Archbishop Paul Richard Gallagher, Vatican Secretary for Relations with States during his mission to Ukraine, paying tribute with Foreign Minister Kuleba at the memorial for war victims Archbishop Paul Richard Gallagher, Vatican Secretary for Relations with States during his mission to Ukraine, paying tribute with Foreign Minister Kuleba at the memorial for war victims 

Gallagher: I met a wounded and brave people, dialogue is needed for peace

Archbishop Paul Richard Gallagher, the Vatican's Secretary for Relations with States, concludes his mission to Ukraine: "The Pope could still continue to play a very significant role in this conflict and its resolution. There are possibilites. We must be careful to avoid a new arms race in Europe and the world."

By Stefano Leszczynski 

"The Ukrainian people are truly a wounded people and at the same time very courageous, very determined: we cannot overlook the great suffering of this great people... We must renew our commitment to resolve the conflict through diplomatic and political dialogue."

Archbishop Paul Richard Gallagher, concluding his mission to Ukraine, takes stock of the trip with Vatican News.

Speaking in Italian, Archbishop Gallagher describes the importance of the ecumenical spirit in rebuilding the peace of future Ukraine. He explains that at a time like this, in any country, "there is also the danger of rivalries beginning to grow, and resentment towards one another."

He says that for this reason it is indispensable that everyone remain firmly determined to work "for the unity of the country, of the political body of the country, for the unity of Christians, the unity of the Catholic Church, the unity with other religions, to be able to take advantage of the spiritual resources, of the grace that God grants in these moments, and not dissipate these things in difficulties, in quarrels."

Archbishop Gallagher then speaks of the courage of an Orthodox preist he met in Bucha, "who recounts those terrible days, when there were corpses everywhere and he asked that they be buried."

We can see that in the end, perhaps, in some places things are a little better these days, "but the wounds remain and even we in our small way, we come, we try to talk to them, to show empathy towards their suffering, a gesture of support, a gesture of encouragement."

However, Archbishop Gallagher stresses that this "in my opinion is not something we humans can do alone. Truly when we are in need, we absolutely feel the need for the encounter with Christ who heals our wounds. In a certain sense, Ukraine must walk a little like Mary Magdalene in the garden to encounter the risen Christ. Only this can dry the tears of this people. I am convinced that when you see these people there is great human solidarity, but there is also great faith. I am convinced that the people, through deepening their faith, regardless of their traditions - Catholic, Orthodox, Protestant, Jewish and other religions - can come to the resurrection, even at this Easter time."

Comment of Archbishop Paul Richard Gallagher at the conclusion of mission to Ukraine

Archbishop Paul Richard Gallagher: As this mission draws to a conclusion today, I'd like to really express my thanks, above all, to God who's been with us I think in every step. And also to everybody who's facilitated it. Civil authorities, both in Poland and in the Ukraine, the Church authorities who've been so hospitable and who've enabled us to meet with them and to talk very frankly. We've been received with great pleasure. I would say we kept our promise. I promised Minister Kuleba I would come. We came and we've talked, and we will continue to talk. Ukraine at this moment has many needs.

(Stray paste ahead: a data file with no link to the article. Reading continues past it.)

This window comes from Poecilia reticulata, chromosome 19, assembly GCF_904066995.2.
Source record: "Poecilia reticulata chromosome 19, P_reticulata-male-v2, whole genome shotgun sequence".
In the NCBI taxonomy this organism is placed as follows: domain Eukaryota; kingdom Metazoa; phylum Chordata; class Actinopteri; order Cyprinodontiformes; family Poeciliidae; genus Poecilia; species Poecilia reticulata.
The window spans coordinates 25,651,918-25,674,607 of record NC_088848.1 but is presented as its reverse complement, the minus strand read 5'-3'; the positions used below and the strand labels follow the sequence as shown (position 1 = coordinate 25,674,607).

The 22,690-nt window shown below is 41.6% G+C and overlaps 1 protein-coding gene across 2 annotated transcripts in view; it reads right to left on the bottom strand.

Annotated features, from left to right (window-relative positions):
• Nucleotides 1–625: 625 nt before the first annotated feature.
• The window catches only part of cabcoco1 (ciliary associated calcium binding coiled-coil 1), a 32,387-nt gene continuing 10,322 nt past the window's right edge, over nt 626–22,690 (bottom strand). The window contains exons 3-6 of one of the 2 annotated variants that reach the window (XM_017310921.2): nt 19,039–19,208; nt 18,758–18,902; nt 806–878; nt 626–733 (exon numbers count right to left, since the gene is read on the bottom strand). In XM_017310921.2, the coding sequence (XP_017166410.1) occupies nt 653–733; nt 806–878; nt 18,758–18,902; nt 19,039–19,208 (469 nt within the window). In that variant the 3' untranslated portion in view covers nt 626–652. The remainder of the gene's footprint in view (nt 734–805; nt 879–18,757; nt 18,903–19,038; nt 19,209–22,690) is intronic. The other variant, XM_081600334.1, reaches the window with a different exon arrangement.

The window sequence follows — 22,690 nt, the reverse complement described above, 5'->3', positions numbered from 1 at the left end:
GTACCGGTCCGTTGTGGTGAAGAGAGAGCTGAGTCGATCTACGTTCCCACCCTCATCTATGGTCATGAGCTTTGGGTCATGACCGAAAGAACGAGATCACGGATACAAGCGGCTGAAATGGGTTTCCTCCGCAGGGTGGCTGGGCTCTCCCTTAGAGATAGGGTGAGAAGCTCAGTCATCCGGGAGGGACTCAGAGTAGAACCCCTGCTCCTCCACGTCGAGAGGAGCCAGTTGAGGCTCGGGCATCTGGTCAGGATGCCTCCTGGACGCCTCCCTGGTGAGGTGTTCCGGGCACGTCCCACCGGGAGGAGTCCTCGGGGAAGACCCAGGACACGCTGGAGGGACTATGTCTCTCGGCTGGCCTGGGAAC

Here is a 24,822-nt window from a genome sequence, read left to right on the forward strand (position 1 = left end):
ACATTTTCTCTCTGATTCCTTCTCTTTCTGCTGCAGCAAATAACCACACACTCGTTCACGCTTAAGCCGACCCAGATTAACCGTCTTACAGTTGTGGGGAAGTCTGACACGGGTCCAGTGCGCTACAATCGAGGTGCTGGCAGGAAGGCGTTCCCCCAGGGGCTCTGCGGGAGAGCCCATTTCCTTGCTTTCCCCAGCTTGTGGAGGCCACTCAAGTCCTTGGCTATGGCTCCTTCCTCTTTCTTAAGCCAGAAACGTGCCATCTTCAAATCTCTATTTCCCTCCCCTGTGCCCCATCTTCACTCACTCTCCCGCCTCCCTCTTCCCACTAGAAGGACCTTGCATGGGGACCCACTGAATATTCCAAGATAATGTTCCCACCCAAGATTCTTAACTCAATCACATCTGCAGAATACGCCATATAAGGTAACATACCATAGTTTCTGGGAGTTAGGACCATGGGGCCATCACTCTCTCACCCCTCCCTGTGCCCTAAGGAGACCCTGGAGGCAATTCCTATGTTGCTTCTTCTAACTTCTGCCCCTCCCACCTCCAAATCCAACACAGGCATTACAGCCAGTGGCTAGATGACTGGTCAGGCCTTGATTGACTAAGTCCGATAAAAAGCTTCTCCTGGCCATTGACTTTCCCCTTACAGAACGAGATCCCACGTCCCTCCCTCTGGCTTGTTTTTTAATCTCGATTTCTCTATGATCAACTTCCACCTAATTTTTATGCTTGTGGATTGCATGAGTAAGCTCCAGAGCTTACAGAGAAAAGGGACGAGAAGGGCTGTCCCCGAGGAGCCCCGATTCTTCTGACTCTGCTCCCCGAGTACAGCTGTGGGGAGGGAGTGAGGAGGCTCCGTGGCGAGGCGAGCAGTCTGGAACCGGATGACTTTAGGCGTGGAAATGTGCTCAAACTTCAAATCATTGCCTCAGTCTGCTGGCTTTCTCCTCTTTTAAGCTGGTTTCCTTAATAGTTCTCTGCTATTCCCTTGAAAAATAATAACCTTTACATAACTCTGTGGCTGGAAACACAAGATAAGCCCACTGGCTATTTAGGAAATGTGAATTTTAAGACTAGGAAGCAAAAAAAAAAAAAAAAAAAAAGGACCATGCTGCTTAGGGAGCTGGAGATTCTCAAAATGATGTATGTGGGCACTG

For much of these needs, the churches have helped enormously. I've heard great praise for Caritas, great praise for what the diocese and the parishes and the bishops have done, both Greek Catholics and Latin Catholics here. So that's something to be very, very proud of. And there's also been great recognition of the great work done by Poland and their extraordinary generosity, both in receiving refugees and in sending humanitarian aid to the Ukraine. But we need to move forward, that sustaining of Ukraine needs to continue. We need to help them. We need to encourage them. We need to help them to always remain optimistic and faithful. We need to make every effort that in the conduct of this conflict, that the values of this people that are profoundly Christian should prevail over anything which might be more negative or more conflictual.

There's going to be a lot of work to be done for probably many years in rebuilding the society. And this is a society which is going to have to really foster its unity at every level, the Church level, the political level, in terms of governance and in terms of renewing its industry. The world has great need for the Ukraine. We need that they can share their grain and their sunflower oil with us and all these things. And we need to work together so that also all the fallout from this terrible conflict in terms of the various crises which we're facing as the economic crisis, the food crisis, the supply chain crisis, all of these things which we read about and hear about constantly, so that in our work with Ukraine, we can we can also embrace the greater good of humanity, which is really threatened at this time. 

Listen to Archbishop Gallagher
22 May 2022, 13:07